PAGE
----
Regulators in the UK are investigating Facebook to assess if any data protection laws were broken when it conducted a controversial psychological experiment on users without their knowledge.
The Information Commissioners Office (ICO), the government body which oversees data and privacy regulation in the UK, said it would question Facebook about the experiment although it was too early to tell what part of the law may have been infringed, the FT reports.
The regulator will also contact the data protection body in Ireland where the social network has its European headquarters.
Facebook has come under fire after the study "Experimental evidence of massive-scale emotional contagion through social networks", published in June but performed in 2012, revealed the social network had manipulated the news feeds of more than half a million users to see how changes elicited positive or negative responses.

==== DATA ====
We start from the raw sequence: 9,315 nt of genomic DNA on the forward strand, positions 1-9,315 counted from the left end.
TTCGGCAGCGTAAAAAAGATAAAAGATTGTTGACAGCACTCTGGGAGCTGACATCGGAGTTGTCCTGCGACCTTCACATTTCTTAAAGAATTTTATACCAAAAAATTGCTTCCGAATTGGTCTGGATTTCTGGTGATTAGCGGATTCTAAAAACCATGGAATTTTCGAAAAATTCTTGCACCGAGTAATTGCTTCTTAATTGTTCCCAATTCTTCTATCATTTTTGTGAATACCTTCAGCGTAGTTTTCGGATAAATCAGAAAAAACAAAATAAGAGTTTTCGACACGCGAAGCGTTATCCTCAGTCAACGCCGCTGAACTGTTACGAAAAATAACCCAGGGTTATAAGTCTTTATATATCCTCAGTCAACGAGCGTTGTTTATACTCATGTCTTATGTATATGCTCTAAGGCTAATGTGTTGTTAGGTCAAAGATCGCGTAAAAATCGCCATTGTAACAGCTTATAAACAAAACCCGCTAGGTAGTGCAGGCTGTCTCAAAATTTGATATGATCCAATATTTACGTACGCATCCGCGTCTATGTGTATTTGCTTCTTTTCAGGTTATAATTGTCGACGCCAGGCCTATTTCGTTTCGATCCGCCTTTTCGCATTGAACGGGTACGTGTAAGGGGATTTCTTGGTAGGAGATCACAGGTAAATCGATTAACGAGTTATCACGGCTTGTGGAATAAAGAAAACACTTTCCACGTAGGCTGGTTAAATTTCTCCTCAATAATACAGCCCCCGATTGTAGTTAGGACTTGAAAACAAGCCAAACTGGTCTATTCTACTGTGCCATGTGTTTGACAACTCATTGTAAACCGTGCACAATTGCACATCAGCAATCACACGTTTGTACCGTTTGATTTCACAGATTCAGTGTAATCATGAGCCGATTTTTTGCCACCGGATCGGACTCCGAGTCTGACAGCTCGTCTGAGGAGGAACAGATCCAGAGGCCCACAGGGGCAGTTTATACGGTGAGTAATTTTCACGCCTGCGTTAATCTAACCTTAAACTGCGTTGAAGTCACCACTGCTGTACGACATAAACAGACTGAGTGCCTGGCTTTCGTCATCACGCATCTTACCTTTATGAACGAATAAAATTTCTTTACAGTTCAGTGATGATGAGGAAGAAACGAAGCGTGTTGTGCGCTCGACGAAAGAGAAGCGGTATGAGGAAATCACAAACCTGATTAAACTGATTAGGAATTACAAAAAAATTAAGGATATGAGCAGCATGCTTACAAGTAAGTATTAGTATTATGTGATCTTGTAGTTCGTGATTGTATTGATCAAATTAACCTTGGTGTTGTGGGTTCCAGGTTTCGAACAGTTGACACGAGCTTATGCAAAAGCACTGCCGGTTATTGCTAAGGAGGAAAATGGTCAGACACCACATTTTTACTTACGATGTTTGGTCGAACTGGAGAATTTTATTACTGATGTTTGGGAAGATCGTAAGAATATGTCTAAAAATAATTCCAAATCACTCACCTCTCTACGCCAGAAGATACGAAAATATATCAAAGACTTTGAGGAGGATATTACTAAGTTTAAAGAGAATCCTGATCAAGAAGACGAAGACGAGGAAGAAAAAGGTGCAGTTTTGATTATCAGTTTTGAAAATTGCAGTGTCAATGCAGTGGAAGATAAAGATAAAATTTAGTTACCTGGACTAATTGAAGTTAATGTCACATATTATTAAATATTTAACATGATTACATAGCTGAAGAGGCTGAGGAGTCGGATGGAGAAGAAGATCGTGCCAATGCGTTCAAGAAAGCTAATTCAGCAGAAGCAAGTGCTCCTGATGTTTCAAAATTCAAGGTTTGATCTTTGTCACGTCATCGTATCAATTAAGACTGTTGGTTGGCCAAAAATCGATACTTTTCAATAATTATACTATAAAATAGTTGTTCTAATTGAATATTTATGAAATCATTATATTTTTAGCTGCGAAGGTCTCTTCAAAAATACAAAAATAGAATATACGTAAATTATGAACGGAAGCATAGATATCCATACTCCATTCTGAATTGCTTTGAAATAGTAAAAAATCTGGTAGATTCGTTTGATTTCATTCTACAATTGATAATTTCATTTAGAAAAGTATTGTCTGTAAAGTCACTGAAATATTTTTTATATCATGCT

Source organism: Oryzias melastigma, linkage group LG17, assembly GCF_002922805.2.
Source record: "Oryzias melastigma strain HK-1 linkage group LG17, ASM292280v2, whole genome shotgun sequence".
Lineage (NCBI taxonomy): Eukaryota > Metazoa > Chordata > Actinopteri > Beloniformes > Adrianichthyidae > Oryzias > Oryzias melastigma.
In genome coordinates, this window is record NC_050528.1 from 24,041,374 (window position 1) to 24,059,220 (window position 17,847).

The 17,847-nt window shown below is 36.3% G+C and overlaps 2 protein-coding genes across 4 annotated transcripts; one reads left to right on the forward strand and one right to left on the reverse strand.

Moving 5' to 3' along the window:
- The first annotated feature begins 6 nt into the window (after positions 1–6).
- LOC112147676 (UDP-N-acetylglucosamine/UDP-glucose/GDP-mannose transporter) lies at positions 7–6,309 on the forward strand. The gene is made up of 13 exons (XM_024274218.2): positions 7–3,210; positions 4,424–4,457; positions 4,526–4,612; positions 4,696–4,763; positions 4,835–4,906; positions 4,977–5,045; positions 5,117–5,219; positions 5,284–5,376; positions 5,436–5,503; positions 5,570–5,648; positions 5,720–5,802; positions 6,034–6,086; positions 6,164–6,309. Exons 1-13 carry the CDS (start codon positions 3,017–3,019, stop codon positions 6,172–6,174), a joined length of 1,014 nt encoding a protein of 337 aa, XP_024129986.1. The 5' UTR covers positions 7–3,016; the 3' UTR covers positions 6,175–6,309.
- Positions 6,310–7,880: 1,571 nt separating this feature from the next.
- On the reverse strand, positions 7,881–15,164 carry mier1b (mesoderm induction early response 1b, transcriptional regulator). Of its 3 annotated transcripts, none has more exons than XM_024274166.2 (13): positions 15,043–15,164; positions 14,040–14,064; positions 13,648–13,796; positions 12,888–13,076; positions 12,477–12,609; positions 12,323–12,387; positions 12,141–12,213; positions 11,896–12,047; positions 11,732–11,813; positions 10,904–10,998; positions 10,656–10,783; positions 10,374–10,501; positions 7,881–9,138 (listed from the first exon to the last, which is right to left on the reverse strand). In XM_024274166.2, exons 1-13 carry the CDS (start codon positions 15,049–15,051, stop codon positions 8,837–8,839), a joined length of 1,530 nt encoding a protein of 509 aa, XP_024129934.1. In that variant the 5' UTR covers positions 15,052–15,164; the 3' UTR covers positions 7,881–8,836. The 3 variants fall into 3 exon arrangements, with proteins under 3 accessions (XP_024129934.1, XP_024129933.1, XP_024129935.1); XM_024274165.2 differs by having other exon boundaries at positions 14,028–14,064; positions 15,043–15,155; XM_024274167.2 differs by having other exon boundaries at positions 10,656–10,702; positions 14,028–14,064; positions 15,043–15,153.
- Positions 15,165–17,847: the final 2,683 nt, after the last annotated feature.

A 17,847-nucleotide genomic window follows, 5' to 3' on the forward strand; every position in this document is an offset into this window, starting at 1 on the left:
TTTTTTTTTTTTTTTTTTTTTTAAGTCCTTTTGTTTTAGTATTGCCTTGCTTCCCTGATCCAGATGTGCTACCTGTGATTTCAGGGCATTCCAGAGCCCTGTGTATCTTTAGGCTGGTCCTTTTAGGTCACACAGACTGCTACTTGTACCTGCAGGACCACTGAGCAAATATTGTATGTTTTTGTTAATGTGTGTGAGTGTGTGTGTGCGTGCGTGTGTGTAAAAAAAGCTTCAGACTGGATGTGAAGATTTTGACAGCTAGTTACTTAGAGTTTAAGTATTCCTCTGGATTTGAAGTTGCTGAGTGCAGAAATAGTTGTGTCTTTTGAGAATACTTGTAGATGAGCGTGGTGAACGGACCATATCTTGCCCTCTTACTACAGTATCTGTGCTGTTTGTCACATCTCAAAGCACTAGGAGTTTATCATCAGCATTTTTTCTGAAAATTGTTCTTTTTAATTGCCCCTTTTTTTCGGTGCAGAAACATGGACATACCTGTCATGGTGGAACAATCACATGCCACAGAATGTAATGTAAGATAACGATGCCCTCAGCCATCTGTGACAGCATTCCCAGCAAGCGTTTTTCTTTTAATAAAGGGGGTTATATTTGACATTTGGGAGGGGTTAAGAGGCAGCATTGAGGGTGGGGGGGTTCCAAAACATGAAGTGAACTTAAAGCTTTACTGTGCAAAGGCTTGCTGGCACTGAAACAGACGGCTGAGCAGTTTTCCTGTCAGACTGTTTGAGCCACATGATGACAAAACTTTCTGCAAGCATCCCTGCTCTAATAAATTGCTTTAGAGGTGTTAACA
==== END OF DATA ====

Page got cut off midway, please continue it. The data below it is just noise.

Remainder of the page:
Users agree to Facebook’s terms and conditions when they sign up to the service and its data policy states that personal information can be used for research, analysis and testing.
Many have questioned the ethics of users not being able to give informed consent to participate in the study however, as well as how data may have been shared with researchers at Cornell University and the University of California, who co-authored the study.
Facebook’s director of public policy in Europe Richard Allan told the FT it would be happy to speak to the regulator and that “appropriate protections” were taken when the study was performed.